That Night’s Wife (1930)

Director: Yasujiro Ozu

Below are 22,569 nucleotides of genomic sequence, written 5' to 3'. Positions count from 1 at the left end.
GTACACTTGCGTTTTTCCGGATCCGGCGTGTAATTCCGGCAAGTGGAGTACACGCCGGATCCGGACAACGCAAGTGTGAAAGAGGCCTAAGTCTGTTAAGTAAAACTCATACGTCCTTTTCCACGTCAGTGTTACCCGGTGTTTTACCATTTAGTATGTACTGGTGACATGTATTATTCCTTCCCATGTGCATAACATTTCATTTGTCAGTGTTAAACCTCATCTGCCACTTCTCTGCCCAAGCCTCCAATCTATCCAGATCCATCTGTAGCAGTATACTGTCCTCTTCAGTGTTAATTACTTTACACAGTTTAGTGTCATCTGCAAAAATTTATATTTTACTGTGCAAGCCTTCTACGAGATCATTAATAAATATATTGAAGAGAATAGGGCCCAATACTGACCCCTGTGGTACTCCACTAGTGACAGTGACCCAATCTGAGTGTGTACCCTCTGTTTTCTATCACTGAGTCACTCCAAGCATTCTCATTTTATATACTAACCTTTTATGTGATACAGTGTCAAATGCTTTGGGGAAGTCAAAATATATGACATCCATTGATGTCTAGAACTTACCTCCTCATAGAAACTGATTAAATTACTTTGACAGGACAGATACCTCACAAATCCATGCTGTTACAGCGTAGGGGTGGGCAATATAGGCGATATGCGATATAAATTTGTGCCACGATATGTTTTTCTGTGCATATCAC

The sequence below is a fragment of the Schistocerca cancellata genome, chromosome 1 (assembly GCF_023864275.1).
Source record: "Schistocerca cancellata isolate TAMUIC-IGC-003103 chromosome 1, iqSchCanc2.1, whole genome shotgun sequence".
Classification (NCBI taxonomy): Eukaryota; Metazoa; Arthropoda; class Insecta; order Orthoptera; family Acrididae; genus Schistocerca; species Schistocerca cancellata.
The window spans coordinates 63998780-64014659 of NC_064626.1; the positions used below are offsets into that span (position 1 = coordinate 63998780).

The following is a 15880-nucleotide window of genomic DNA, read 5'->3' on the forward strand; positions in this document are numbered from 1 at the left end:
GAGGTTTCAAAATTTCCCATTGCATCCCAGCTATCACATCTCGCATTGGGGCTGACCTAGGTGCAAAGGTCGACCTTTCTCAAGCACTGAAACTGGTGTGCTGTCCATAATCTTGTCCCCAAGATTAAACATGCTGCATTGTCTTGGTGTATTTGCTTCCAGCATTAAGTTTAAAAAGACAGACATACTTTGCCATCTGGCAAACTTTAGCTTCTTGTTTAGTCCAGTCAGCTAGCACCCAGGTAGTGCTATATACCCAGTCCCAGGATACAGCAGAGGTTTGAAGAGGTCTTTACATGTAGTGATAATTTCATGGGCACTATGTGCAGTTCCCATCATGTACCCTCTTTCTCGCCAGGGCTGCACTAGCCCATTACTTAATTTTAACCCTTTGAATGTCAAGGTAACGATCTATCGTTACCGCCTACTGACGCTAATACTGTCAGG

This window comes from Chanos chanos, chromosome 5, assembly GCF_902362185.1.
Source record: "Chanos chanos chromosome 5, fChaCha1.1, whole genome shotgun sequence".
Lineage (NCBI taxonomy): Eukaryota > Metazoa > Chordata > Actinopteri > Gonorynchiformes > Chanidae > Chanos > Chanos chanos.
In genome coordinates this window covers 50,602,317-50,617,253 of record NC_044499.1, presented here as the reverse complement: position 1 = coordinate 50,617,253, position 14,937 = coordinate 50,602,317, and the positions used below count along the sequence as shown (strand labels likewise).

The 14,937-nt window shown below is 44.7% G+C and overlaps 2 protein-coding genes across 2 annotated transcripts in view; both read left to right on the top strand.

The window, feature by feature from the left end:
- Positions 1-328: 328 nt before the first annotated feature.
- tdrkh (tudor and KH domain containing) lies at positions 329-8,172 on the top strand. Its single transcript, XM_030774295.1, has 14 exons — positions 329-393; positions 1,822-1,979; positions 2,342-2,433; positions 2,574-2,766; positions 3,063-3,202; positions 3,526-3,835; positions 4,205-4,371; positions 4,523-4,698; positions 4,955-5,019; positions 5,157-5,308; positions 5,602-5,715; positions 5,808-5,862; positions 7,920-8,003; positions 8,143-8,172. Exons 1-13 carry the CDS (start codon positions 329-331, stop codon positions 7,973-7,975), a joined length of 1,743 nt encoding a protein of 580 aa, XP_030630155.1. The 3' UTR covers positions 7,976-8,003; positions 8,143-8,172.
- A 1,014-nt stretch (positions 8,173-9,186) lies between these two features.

Already 16 films into his career by this point, Ozu had yet to settle into being “Ozu”, as this film demonstrates; if Walk Cheerfully “acted” American, this one goes a step further by deriving from an honest-to-god/dess bit of American pulp fiction by one Oscar Shisgall… whose only film credit this seems to be as well (was he the same as Oscar Schisgall, who apparently had about 4000 short stories to his credit?); surprised this didn’t get discovered and turned into a B-programmer by Hollywood in the 40s or something, cos thar’s effectively what Ozu did with it. Indeed, one IMDB review characterises it as a European-style quota quickie, which might actually be nearer the mark. The story deals with a young husband, his wife, their deathly ill daughter, and daddy’s criminal attempt at getting money; however, in order to tell the story straight (because Ozu disliked using flashbacks, which the original tale’s structure would’ve required), a certain amount of fiddling had to be done that introduced certain narrative problems that the DVD booklet essay observes—most notably the fact that after stealing the money to buy medicine for the child, Shuji never actually then buys the stuff (not to mention the question of why the office he stole it from was still open at that time of night)—and I’m not sure how well it works as a result. While there is certainly some tension in the situation, particularly when a police detective comes knocking, I also felt the story was kind of stretched; even though it’s only just over an hour long, I still got the impression (especially in the last third or so) that Ozu was drawing it out longer than he perhaps should’ve done. The expressionistic stylings are obviously interesting, it certainly feels less “Hollywood” than Walk Cheerfully did and more European, perhaps, but I felt it was lacking something. It’s OK but I liked it rather less than some more recent critics do.

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